Colorado Confidential met with Pat Waak, chairman of the Colorado Democratic Party, as she visited Glenwood Springs for a Garfield County Democratic Party meeting-an almost 500 mile round trip from her home in Weld County. Our interview covered various topics– from the 2006 election to future party plans. Q: Why do you think Democratic candidates did so well in the 2006 elections?
A: Our candidates ran without “left” or “right” labels. For instance, Bill Ritter is an authentic person with an interesting life story that voters could identify with. Plus, Bill toured all the counties listening to what mattered to these voters.
We were able to raise money. The party itself had a $1.2 million budget not to mention what the candidates were able to raise. Our candidates also had great 527 organizational support. I am so proud that we met our goals: we kept the statehouse and senate and even increased our numbers; we won the governorship; and we are sending another Democrat to the US Congress.
Our party had a 64 county strategy and our field workers were a tremendous help to county organizations. In the 2004 elections, Ken Salazar carried 27 out of 64 counties. Bill Ritter in comparison carried 38 counties. Ten of those 11 counties that went Democratic in 2006 were rural. We knew Bill had won the governorship even before Denver’s vote came in.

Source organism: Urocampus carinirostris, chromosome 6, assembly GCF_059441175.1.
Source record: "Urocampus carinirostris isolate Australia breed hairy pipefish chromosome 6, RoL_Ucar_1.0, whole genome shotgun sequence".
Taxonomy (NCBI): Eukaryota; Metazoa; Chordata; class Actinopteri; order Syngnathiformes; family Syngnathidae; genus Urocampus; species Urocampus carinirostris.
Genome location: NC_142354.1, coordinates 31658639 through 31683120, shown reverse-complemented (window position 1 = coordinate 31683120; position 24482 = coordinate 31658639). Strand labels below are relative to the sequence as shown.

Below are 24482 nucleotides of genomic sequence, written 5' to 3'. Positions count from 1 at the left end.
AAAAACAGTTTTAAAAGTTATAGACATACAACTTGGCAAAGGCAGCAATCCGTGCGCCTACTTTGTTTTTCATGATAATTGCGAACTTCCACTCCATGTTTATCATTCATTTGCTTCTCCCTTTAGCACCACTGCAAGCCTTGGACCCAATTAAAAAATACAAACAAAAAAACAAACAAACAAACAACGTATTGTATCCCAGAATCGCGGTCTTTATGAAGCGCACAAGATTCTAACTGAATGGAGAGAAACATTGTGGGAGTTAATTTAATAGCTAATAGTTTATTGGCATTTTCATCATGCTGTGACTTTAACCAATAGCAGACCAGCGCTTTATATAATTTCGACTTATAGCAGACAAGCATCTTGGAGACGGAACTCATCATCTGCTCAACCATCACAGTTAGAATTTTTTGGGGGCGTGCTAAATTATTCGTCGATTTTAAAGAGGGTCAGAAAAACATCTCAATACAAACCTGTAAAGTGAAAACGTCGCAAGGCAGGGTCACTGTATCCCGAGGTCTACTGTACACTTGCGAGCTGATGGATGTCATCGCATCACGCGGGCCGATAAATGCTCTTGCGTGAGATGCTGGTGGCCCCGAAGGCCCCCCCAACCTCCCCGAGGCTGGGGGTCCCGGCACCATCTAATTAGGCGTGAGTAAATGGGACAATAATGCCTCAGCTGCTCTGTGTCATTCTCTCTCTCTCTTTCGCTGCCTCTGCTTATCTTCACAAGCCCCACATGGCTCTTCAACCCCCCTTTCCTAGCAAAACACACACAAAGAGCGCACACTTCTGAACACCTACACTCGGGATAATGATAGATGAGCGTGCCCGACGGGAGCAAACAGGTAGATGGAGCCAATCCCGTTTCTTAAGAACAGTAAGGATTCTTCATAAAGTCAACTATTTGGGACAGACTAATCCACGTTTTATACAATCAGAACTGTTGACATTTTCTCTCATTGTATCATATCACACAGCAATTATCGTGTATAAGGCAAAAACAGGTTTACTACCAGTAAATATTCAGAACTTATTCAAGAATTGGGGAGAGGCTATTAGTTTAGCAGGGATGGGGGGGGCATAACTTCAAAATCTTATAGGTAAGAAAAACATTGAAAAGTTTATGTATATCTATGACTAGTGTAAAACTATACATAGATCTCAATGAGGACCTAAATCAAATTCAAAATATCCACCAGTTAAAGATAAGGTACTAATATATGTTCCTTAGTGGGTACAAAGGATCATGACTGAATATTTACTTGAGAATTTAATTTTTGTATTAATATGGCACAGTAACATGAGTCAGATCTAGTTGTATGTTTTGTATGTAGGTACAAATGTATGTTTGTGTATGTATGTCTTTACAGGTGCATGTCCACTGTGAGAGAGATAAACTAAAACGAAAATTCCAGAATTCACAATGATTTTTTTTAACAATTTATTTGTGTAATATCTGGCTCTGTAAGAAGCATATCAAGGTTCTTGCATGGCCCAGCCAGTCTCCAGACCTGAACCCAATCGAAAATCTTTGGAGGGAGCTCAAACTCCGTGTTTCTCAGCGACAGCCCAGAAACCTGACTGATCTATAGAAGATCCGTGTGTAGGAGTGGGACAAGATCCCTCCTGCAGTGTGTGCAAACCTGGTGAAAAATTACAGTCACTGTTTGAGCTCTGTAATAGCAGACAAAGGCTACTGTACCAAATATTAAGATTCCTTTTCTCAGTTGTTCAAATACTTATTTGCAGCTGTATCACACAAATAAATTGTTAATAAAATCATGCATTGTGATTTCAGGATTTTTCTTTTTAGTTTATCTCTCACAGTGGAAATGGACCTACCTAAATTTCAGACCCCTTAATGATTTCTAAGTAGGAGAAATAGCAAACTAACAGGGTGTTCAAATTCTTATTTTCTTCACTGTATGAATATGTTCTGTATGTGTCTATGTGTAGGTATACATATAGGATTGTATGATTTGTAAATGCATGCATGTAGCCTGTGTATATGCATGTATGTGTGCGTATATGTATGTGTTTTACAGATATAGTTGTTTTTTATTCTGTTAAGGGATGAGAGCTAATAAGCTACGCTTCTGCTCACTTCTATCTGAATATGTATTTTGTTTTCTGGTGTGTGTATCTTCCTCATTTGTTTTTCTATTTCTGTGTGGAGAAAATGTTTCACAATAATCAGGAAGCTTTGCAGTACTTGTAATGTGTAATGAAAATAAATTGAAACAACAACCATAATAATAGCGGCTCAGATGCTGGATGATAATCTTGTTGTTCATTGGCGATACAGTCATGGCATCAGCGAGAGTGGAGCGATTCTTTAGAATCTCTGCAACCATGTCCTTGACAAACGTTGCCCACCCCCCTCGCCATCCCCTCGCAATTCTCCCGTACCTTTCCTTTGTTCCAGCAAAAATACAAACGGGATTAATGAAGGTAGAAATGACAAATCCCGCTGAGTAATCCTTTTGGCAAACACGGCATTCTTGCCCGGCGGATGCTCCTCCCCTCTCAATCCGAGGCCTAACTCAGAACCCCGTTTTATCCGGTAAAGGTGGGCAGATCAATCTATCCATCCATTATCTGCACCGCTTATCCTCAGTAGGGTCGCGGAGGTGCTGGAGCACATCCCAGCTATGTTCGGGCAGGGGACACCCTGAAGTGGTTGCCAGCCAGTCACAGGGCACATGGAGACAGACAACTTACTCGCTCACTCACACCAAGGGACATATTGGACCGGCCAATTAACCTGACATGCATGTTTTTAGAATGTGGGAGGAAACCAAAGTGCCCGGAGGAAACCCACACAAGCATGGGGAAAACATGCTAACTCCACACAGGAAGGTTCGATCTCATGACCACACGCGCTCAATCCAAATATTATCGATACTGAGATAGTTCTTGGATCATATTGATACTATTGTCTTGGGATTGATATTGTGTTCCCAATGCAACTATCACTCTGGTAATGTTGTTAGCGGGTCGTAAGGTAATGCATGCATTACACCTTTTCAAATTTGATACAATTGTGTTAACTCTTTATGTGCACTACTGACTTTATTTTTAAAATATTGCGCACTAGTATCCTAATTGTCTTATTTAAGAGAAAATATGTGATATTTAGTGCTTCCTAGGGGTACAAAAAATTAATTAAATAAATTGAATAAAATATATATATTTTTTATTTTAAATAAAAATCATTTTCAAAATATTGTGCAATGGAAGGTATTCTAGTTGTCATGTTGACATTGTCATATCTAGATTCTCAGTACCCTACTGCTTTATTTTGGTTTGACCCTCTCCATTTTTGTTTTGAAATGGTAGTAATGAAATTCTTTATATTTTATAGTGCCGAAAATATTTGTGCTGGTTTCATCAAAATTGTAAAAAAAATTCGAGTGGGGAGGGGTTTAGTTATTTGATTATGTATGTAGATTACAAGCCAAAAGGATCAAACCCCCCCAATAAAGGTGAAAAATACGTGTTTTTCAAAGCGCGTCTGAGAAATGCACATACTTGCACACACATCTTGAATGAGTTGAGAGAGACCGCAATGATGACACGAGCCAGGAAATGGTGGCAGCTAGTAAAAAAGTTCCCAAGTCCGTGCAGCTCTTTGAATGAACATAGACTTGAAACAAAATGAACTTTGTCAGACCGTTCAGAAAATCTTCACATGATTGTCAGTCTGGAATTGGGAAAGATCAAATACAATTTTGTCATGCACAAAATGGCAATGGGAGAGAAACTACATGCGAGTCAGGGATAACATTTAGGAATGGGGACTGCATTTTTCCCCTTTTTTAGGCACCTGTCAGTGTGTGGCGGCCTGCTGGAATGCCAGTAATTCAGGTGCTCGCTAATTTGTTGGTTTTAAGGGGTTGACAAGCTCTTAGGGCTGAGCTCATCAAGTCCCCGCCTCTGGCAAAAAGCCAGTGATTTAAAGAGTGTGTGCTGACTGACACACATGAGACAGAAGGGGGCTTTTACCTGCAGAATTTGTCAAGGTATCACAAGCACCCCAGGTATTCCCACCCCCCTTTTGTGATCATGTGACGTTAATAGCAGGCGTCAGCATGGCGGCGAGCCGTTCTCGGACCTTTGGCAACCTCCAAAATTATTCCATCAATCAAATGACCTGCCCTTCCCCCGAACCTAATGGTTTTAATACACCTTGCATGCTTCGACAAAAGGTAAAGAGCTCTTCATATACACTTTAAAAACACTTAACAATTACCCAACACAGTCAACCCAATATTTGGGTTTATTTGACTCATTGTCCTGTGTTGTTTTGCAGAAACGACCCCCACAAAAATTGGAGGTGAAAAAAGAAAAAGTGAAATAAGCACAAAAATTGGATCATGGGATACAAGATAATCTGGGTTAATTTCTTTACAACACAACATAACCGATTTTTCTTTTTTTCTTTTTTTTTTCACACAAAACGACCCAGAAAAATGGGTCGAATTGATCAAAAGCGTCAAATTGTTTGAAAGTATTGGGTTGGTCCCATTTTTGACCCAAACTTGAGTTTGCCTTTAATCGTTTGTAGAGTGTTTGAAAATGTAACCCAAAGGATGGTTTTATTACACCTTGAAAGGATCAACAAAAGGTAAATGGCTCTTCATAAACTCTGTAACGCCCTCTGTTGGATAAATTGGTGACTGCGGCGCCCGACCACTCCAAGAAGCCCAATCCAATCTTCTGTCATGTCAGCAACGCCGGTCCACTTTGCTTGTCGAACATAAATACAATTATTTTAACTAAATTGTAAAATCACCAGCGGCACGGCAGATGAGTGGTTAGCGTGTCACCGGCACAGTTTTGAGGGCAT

We took on Trailhead early in the campaign and we feel that our efforts undermined its effectiveness.
Q: What was the Democratic message that you think voters responded to in the 2006 election?
A: The average person wants a good job, the human dignity to take care of themselves and their family, and they want to provide kids with a better life through a good education. I think our Democratic candidates were successful in addressing those concerns in their campaigns.
Across the nation, the Democratic National Committee polled voters about issues. Jobs, health and education were the top three. Colorado was no different until it came to the fourth issue. Most voters rated national security as number four, but in Colorado we felt protecting our natural resources and environment were paramount.
Q: What’s in store for the Colorado Democratic Party during the next two years leading up to the 2008 elections?
We will continue to build the party, recruit good candidates and increase communication. We will also keep improving our voter files. I’ll continue going across the state to learn what worked and what didn’t, so we can build on our successes.
We have 10 different voting styles in Colorado. So, I hope to work with Senator Ken Gordon about election reform to eliminate the problems we had in Denver, Douglas, Routt and Montrose.
The party especially wants to reach out to our young people to get them involved with the political process and we need to outreach to the Latino community, too.
Photo: Pat Waak, chairman of the Colorado Democratic Party by Leslie Robinson